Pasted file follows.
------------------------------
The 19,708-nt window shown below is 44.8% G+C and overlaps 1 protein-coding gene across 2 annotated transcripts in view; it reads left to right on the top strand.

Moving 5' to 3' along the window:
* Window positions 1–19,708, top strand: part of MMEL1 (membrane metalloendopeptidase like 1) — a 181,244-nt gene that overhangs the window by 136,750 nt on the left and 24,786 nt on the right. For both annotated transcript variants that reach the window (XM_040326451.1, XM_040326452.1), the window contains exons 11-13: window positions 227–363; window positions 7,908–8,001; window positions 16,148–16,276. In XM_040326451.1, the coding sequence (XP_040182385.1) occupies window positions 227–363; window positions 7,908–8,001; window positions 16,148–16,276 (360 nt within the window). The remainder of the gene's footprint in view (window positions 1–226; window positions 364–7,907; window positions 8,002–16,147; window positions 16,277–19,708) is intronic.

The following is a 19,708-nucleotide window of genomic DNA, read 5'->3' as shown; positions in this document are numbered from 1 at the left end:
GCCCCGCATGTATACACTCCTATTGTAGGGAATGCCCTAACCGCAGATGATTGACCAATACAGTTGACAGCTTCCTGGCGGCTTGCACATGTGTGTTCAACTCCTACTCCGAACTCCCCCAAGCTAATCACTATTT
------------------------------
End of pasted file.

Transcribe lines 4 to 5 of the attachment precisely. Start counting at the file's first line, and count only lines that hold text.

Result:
The following is a 19,708-nucleotide window of genomic DNA, read 5'->3' as shown; positions in this document are numbered from 1 at the left end:
GCCCCGCATGTATACACTCCTATTGTAGGGAATGCCCTAACCGCAGATGATTGACCAATACAGTTGACAGCTTCCTGGCGGCTTGCACATGTGTGTTCAACTCCTACTCCGAACTCCCCCAAGCTAATCACTATTT